Global Demand of Renewable Energy

Oct 31, 2012   //   by admin   //   Knowledge Base  //  1 Comment

Global Demand of Renewable Energy

Renewable energy is energy which is derived from natural processes and can be replenished constantly for e.g. Hydroelectricity, wind and wave power, solar and geothermal energy etc.

As a result of technology advancement, there is a substantial surge in demand for renewable energy. There is a gradual shift from fossil fuels to renewable sources of energy mainly due to with increasing climate change concern, retiring coal plants, lower capital costs, and government support. An increasing number of technologies are already economically competitive, and this will increase as further cost reductions and technology improvements are made. The report also emphasises that wind power alone is capable of supplying more than 100% of future demand.

Renewable resources provide energy with little or no emissions, reduce dependence on fossil fuels, and strengthen local economies. This will contribute to the sustainable development of the countries providing employment, improving quality of life and protecting the environment. This energy solution must pass obligatory by the development of new clean, non-polluting and non-dangerous sources of energy assure sustainability. Even after so many energy sectors rural areas are still deprived of proper energy supply.  And deployment is not properly distributed.

At present, the world is reliant on non-renewable sources of energy for its energy demands, mostly fossil fuels – coal, oil and natural gas. But policy changes regarding energy mix, renewable energy may show a remarkable growth in its consumption. The costs of renewable energy is getting cheaper than fossil fuels day by day and hence accounts for the rise of overall energy use. The policymakers are tackling this challenge of growing demand by developing new market initiatives and programs that reduce peak demand of fossil fuels and enable the development of renewable energy sources with little or no emissions of CO2. Scientists aim to produce most of the world’s electricity within 50 years by solar power generators and thus dramatically reducing the emissions of greenhouse gases which is a threat to the environment.

The primary concern would be the declining supply of conventional energy resouces, like petrol and crude oil. The demand is much more then the supply available for these resources. In a few more decades all natural resouces will come to their minimal level and hence needs concern.

People now find it better to turn towards greener souces of energy which is not only cheap but available in plenty too.

A total of 17.7% global energy consumption comes from renewables. According to REN there was an annual increase of 10–60% in renewable energy capacity in the last decade. Renewable electricity generation is estimated to account for 19% of global electricity generation, with 16% of electricity coming from Hydroelectricity and 3% from other renewable resources.  Hydropower is considered to be one of the most clean and green energy. Some of recent developments in this sector like utilising kinetic energy of wave, tides and current have much future potential.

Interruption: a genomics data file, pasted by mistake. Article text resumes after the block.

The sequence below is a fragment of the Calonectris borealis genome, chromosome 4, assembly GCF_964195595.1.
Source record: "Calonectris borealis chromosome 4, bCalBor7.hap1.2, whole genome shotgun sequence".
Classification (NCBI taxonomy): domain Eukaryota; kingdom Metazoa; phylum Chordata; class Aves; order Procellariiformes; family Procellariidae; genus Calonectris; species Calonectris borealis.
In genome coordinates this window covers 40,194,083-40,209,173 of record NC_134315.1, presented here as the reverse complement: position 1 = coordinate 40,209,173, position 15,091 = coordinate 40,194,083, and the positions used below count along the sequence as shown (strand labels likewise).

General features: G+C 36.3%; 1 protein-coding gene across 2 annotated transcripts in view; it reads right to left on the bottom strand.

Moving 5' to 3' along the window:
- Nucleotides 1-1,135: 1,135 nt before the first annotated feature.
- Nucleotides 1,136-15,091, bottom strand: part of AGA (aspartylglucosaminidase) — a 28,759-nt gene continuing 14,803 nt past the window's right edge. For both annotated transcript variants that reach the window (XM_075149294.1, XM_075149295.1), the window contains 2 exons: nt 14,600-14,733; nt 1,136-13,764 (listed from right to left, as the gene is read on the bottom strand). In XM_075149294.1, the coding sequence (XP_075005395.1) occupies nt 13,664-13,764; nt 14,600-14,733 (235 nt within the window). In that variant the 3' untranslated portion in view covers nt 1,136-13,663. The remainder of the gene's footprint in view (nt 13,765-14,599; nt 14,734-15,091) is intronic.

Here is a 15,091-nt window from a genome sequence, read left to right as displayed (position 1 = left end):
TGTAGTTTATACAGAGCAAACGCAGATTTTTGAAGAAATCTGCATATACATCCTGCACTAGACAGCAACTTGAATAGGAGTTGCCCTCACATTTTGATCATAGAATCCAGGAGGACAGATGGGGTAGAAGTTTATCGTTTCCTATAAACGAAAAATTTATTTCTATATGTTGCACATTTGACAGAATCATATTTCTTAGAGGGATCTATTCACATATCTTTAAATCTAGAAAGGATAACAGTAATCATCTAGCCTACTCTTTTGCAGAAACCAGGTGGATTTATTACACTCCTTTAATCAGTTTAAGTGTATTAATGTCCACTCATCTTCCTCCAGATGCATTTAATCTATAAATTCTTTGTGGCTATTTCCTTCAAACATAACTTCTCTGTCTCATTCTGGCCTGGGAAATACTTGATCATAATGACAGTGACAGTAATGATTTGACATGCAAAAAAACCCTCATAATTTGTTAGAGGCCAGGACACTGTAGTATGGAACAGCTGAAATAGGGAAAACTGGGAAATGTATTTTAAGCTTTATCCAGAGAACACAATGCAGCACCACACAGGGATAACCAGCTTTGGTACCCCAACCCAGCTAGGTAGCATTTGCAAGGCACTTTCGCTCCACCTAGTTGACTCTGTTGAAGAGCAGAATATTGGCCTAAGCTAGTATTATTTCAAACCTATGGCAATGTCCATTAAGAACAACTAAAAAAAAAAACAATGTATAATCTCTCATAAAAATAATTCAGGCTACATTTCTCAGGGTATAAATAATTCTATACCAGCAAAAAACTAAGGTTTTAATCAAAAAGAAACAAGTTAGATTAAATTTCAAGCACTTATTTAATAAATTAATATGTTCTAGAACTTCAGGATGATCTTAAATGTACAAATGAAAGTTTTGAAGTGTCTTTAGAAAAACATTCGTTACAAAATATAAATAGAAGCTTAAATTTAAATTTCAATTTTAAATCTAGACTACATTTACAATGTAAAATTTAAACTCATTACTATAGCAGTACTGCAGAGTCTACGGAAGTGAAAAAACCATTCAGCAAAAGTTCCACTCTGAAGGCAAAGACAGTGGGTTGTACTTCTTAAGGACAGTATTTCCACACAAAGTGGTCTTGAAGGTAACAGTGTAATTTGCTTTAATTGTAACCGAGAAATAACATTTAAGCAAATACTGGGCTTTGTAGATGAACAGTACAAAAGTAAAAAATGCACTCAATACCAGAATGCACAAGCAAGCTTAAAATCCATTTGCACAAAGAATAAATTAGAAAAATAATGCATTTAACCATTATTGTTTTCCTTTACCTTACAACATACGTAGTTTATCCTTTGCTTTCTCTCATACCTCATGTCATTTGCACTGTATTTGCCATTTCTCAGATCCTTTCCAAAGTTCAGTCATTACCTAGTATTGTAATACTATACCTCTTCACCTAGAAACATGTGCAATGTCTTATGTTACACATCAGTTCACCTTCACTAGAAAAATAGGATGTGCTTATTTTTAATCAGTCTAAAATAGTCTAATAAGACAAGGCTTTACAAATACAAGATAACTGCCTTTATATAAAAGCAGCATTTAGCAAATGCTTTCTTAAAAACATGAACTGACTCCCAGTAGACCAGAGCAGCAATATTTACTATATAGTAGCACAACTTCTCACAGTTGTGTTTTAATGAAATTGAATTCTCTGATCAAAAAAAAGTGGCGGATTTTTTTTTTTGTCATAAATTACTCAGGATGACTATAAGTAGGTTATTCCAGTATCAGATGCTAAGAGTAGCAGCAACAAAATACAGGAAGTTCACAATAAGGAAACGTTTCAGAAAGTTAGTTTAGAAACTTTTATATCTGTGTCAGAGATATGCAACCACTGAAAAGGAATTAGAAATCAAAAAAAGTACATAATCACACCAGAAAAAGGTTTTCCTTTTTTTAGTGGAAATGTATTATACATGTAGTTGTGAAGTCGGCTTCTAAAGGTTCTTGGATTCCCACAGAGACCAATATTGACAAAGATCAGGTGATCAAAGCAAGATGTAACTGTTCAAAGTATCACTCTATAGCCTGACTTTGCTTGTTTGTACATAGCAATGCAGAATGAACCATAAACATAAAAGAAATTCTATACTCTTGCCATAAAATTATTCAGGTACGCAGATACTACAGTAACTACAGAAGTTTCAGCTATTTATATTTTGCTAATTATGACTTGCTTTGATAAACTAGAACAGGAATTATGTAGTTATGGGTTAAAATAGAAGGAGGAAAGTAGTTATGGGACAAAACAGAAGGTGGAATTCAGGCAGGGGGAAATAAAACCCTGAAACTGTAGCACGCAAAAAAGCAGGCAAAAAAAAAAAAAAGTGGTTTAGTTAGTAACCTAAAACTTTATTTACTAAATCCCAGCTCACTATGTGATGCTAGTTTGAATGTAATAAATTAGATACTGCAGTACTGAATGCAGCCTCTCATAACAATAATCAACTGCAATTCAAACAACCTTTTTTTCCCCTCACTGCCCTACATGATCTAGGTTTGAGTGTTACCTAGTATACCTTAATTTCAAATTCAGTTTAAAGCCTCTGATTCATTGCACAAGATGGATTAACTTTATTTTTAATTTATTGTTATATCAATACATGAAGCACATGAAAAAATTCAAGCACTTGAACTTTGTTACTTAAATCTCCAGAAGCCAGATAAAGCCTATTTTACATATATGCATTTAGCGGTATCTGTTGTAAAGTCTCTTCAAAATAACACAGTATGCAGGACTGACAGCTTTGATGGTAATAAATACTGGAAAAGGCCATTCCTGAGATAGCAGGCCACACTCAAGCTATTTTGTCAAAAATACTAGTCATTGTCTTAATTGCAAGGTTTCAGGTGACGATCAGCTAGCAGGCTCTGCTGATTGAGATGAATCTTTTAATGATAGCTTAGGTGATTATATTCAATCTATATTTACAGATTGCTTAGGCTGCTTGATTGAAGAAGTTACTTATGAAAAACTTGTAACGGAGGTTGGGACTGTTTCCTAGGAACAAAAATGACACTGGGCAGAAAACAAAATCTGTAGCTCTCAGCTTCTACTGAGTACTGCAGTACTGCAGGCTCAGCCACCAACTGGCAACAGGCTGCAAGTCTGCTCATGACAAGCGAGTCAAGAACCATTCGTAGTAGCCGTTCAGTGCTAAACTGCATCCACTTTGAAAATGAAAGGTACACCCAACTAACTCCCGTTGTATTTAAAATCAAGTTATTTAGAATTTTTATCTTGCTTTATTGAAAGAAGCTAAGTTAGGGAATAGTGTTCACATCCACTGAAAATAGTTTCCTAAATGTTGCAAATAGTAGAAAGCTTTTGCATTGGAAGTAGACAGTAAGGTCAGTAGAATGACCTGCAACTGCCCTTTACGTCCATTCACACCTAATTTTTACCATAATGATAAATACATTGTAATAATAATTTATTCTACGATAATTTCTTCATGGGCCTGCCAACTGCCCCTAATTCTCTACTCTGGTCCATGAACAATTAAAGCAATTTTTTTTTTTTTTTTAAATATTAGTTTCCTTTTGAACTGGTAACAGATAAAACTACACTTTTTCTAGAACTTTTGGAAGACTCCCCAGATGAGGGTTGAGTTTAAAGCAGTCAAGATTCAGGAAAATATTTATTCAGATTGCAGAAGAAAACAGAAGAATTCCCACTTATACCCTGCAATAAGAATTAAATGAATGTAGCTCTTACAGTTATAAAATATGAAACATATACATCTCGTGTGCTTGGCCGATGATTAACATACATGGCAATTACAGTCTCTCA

Solar energy along with wind energy and hydro power is now an integral part of the energy sector. They not only provide power supply to the urban areas. But are now gaining access and popularity in remote areas too both off grid and grid connected areas. Global solar generation is estimated to be 55 terawatt hours of renewable electricity in 2011. Wind power capacity is growing at over 20% annually, from 198 GWe in 2010 to 238 GWe in 2011. Solar photovoltaic has been increasing at an average of 63.6%/year since 2007 making it one of the fastest growing technology. At the end of 2011 the photovoltaic capacity world-wide was 67.4 GW with an annual increase of expected to grow to 1,443 GW by 2020. The global installed hydropower capacity increased from 896.9 GW in 2006 to 1,072.1 GW in 2011 and is expected to grow is expected to grow to 1,443 GW by 2020.

Wind energy is one of most ancient forms of energy. Wind turbines now have the present capacity of 238,351 MW by the end of 2011, 41 GW more than the preceding year. According to the reports of World Wind Energy Association, Wind power can now generate 430 TWh  of power annually, which is about 2.5% of total electricity usage.

The IPCC reports that there’ll be a substantial increase in the deployment of renewable energy by 2030, 2050 and beyond. The report shows a very positive outlook for renewable energy of 77% by 2050 takes into account the environmental, social, financial and technological changes for developing these  technologies. The IPCC estimate that renewable energy can save between 220 and 560 Giga tonnes of CO2 in the period between 2010 and 2050 reducing the carbon footprint dramatically.

But many analysts believe that the growth of this sector is often underestimated. A set of reasons may change the scenario and may beat the projections. The market for renewable energy technologies has sustained to grow.

Falling prices will truly be the transformative force that redefines the world’s energy sector. Renewable energy technologies are becoming cost-competitive in a progressively more broad range of situations providing investment opportunities. By achieving grid parity, it will become a matter of retiring existing fossil fuel. Growing nuclear concerns and new sources of renewable energy like ocean energy, cellulosic ethanol and artificial methanol may act as a game changer. Increasing Investment in the RE sector is also a significant factor. There is an escalation in investment of RE sector from 211USD to 257 USD. All the above coupled together can lead to a steady increase in the growing demand.



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